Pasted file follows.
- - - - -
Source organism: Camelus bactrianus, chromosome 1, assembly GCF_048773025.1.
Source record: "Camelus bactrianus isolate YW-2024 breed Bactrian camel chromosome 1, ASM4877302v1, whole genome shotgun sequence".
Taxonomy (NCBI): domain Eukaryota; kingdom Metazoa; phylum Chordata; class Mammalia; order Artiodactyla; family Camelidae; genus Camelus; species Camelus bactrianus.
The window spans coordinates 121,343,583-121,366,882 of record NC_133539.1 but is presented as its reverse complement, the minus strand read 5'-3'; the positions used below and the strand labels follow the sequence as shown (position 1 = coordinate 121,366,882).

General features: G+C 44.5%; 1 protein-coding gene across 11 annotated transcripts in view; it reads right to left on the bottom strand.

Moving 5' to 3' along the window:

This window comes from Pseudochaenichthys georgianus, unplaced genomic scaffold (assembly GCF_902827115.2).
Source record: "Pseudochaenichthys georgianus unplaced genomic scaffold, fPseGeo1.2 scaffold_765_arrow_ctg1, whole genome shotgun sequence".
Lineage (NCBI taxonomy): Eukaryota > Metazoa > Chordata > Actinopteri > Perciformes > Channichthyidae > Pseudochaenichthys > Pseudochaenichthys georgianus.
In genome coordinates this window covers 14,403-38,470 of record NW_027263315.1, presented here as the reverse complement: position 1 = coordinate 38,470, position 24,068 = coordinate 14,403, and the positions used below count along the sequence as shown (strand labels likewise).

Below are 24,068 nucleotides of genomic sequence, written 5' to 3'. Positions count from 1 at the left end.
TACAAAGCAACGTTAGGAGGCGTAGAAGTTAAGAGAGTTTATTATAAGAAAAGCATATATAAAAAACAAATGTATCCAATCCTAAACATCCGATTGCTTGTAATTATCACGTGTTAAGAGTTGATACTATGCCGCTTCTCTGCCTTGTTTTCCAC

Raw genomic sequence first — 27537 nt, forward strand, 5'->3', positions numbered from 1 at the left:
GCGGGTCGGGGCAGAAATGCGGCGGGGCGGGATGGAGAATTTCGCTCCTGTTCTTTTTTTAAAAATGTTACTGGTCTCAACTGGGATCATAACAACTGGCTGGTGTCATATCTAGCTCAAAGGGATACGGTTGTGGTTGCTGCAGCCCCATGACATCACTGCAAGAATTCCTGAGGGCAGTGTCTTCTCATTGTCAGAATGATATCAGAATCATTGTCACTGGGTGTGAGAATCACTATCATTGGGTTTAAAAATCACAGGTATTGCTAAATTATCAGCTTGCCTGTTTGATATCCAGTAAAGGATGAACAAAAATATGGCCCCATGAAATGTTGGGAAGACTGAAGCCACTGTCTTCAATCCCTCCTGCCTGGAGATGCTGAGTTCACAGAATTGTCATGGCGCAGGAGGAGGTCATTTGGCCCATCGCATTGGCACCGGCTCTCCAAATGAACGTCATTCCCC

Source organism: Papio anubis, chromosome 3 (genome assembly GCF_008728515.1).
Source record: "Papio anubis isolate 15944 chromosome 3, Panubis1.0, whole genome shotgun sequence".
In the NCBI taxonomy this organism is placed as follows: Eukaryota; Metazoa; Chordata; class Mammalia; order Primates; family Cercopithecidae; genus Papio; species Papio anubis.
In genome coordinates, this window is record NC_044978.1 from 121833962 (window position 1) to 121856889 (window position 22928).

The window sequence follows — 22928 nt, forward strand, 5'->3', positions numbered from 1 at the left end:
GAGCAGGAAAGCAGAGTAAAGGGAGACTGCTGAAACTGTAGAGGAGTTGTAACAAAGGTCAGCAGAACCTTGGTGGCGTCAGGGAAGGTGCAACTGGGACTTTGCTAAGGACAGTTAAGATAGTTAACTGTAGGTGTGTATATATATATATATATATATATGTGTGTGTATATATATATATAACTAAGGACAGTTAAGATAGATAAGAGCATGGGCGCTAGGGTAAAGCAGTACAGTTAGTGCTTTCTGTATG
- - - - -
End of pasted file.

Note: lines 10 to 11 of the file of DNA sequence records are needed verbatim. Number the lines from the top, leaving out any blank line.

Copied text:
In genome coordinates this window covers 14,403-38,470 of record NW_027263315.1, presented here as the reverse complement: position 1 = coordinate 38,470, position 24,068 = coordinate 14,403, and the positions used below count along the sequence as shown (strand labels likewise).

Below are 24,068 nucleotides of genomic sequence, written 5' to 3'. Positions count from 1 at the left end.